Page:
It's the early days of the F.B.I. - federal agents working for the Department of Justice. Though they've got limited powers - they don't carry weapons and have to get local police approval ... See full summary »
Rico is a small-time hood who knocks off gas stations for whatever he can take. He heads east and signs up with Sam Vettori's mob. A New Year's Eve robbery at Little Arnie Lorch's casino ... See full summary »
Edward G. Robinson,
Douglas Fairbanks Jr.,
Lou Ricarno is a smart guy. His plan is to organize the various gangs in Chicago so that the mugs will not liquidate each other. WIth the success of his leadership, Louie prospers, marries ... See full summary »
Tom Powers and Matt Doyle are best friends and fellow gangsters, their lives frowned upon by Tom's straight laced brother, Mike, and Matt's straight laced sister, Molly. From their teen-aged years into young adulthood, Tom and Matt have an increasingly lucrative life, bootlegging during the Prohibition era. But Tom in particular becomes more and more brazen in what he is willing to do, and becomes more obstinate and violent against those who either disagree with him or cross him. When one of their colleagues dies in a freak accident, a rival bootlegging faction senses weakness among Tom and Matt's gang, which is led by Paddy Ryan. A gang war ensues, resulting in Paddy suggesting that Tom and Matt lay low. But because of Tom's basic nature, he decides instead to take matters into his own hands. Written by
Because of the famous grapefruit scene, for years afterward when dining in restaurants, fellow patrons would send grapefruit to James Cagney, which--almost invariably--Cagney would happily eat. See more »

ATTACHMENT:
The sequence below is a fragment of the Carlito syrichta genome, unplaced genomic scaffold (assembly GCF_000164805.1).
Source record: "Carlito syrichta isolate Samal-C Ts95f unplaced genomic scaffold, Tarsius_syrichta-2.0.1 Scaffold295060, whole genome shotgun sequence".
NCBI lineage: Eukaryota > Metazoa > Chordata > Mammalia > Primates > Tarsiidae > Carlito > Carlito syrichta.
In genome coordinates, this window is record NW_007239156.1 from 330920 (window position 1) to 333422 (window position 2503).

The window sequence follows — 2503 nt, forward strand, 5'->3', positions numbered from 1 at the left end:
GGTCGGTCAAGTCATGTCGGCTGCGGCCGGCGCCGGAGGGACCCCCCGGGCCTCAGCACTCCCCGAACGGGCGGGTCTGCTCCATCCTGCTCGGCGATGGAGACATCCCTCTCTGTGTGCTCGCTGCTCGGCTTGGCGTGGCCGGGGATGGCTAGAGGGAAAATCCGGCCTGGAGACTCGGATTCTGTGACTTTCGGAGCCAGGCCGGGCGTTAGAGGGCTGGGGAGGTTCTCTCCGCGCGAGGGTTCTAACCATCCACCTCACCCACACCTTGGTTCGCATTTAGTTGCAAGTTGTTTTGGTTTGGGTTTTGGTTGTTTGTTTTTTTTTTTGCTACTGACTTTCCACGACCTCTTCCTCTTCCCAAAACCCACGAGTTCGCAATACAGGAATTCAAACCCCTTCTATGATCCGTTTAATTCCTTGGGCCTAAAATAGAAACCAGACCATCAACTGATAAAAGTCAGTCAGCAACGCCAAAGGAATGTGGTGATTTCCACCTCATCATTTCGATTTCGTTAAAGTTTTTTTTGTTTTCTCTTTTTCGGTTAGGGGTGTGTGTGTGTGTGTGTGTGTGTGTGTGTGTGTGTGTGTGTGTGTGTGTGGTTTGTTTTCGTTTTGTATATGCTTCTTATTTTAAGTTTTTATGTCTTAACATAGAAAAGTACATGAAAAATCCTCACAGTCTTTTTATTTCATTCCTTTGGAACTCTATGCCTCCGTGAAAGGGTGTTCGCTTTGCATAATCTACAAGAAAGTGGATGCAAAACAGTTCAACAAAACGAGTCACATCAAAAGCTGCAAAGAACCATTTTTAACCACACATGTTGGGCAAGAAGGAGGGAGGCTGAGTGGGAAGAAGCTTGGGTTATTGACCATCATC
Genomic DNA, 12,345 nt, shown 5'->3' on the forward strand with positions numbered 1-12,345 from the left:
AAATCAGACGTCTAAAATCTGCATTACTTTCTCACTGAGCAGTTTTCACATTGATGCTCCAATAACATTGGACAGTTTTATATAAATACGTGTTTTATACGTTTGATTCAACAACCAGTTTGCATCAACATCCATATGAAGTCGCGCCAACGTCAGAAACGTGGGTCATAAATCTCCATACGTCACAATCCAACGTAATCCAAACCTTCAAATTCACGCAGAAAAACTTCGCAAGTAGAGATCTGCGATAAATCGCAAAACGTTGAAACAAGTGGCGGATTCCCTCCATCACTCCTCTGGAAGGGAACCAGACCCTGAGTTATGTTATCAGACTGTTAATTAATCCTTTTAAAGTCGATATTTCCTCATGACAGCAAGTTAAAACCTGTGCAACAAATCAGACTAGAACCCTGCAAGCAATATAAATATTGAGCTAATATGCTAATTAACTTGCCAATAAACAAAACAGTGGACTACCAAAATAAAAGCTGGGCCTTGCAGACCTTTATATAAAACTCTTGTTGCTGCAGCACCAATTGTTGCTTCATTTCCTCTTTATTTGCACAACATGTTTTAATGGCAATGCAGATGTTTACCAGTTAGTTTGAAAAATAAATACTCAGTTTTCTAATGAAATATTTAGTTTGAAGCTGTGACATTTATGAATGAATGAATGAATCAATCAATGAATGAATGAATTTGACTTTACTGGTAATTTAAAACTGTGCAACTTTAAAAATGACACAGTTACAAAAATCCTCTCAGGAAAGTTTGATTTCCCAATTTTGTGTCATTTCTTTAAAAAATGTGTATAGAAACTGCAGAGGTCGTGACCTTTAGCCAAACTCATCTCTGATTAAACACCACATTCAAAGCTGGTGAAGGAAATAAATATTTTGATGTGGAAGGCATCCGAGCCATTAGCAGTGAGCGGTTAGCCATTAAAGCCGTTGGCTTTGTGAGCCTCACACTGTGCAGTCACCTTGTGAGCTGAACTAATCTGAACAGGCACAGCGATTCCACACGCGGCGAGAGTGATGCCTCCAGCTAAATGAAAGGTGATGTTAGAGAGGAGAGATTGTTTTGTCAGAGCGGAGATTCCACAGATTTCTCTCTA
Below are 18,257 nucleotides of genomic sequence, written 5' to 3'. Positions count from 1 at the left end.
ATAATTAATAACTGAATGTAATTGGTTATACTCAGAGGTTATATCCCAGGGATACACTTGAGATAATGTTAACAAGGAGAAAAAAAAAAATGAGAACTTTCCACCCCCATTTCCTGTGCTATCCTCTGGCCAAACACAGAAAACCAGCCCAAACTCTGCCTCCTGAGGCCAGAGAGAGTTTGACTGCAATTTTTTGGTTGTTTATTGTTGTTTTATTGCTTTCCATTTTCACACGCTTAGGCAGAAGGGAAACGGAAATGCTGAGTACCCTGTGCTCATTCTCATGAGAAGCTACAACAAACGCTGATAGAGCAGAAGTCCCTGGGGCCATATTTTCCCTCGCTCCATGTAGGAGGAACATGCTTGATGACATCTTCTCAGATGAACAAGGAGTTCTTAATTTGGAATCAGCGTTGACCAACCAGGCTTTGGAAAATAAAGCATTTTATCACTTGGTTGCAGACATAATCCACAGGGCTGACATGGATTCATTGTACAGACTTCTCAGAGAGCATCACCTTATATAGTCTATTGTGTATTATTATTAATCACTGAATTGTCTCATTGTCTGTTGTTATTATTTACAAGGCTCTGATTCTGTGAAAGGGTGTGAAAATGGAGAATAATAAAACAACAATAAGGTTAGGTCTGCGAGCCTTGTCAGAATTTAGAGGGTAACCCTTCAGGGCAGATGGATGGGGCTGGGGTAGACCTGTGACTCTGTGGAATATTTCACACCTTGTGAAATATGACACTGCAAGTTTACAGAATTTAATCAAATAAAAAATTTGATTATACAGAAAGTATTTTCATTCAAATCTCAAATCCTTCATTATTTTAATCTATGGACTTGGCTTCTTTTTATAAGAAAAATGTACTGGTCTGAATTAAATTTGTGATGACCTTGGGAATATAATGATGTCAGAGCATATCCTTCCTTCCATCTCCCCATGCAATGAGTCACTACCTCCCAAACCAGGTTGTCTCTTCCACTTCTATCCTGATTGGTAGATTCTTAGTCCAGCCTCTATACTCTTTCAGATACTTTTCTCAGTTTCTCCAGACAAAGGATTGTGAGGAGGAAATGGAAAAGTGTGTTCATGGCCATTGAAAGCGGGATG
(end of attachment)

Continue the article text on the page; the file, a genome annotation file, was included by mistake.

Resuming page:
As Tom and Matt leave the fur warehouse after their abortive robbery attempt early in the film, Matt is clearly seen throwing down his gun on the roof of the building; but after they slide down the drainpipe and run to freedom through the alley both Tom AND Matt throw their guns onto a nearby roof, even though we have already seen Matt discard his. See more »
Cagney Makes This One Of The Best Classic Era Crime Movies Ever
Once again, Jimmy Cagney struts his stuff.....and makes a big name for himself in the very early part of his acting career. He clearly demonstrates that he is a man who take over any scene and dominate it, and the film.
Hollywood found this out in making this film. It is said that Cagney's role was originally much smaller in here but he was so good the script was changed to give him the starring spot....and his career took off from there.
Speaking of billing and stardom, Jean Harlow gets second billing in this film but really has only a bit part; Blondell gets fourth billing has only a few lines.
The story is a fast-mover and the movie is over in less than an hour-and-a-half. The cinematography in here is excellent and DVD really brings that out.
The famous "grapefruit scene" with Cagney shoving the fruit in Mae Clark's face wasn't that big a deal back then and the scene happens so fast you almost miss it.
For me, a highlight of the show was simply the facial expressions on Cagney. At the end of the movie, as he stands in the pouring rain getting ready to go in and kill people, his expression is downright scary - a very powerful scene.
The ending of this movie is memorable, too. In all the film may be dated but it still very, very watchable and one of the great crime movies of all time.
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